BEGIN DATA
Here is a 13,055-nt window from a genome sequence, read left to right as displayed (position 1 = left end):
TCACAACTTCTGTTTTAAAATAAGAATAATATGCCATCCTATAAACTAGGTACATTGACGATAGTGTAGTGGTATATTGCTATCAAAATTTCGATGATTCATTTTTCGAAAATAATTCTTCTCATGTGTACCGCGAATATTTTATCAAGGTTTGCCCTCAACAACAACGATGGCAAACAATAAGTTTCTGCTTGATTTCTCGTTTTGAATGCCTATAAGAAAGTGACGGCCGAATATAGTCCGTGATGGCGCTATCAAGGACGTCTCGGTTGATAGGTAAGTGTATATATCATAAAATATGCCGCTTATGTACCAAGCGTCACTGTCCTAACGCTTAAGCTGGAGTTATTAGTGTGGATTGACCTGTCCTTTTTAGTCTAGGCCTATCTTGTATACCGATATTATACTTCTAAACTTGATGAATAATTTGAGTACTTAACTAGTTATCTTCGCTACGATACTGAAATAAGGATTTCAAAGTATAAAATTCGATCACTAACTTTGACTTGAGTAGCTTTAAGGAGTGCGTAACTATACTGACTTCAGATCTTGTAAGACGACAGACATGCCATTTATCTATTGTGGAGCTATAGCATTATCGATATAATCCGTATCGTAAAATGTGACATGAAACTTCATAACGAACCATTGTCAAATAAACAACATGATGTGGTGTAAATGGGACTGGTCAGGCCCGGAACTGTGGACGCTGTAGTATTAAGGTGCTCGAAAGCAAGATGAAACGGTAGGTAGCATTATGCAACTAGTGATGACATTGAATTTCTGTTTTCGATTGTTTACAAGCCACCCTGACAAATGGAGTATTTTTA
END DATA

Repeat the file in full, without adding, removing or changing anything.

Here is a 13,055-nt window from a genome sequence, read left to right as displayed (position 1 = left end):
TCACAACTTCTGTTTTAAAATAAGAATAATATGCCATCCTATAAACTAGGTACATTGACGATAGTGTAGTGGTATATTGCTATCAAAATTTCGATGATTCATTTTTCGAAAATAATTCTTCTCATGTGTACCGCGAATATTTTATCAAGGTTTGCCCTCAACAACAACGATGGCAAACAATAAGTTTCTGCTTGATTTCTCGTTTTGAATGCCTATAAGAAAGTGACGGCCGAATATAGTCCGTGATGGCGCTATCAAGGACGTCTCGGTTGATAGGTAAGTGTATATATCATAAAATATGCCGCTTATGTACCAAGCGTCACTGTCCTAACGCTTAAGCTGGAGTTATTAGTGTGGATTGACCTGTCCTTTTTAGTCTAGGCCTATCTTGTATACCGATATTATACTTCTAAACTTGATGAATAATTTGAGTACTTAACTAGTTATCTTCGCTACGATACTGAAATAAGGATTTCAAAGTATAAAATTCGATCACTAACTTTGACTTGAGTAGCTTTAAGGAGTGCGTAACTATACTGACTTCAGATCTTGTAAGACGACAGACATGCCATTTATCTATTGTGGAGCTATAGCATTATCGATATAATCCGTATCGTAAAATGTGACATGAAACTTCATAACGAACCATTGTCAAATAAACAACATGATGTGGTGTAAATGGGACTGGTCAGGCCCGGAACTGTGGACGCTGTAGTATTAAGGTGCTCGAAAGCAAGATGAAACGGTAGGTAGCATTATGCAACTAGTGATGACATTGAATTTCTGTTTTCGATTGTTTACAAGCCACCCTGACAAATGGAGTATTTTTA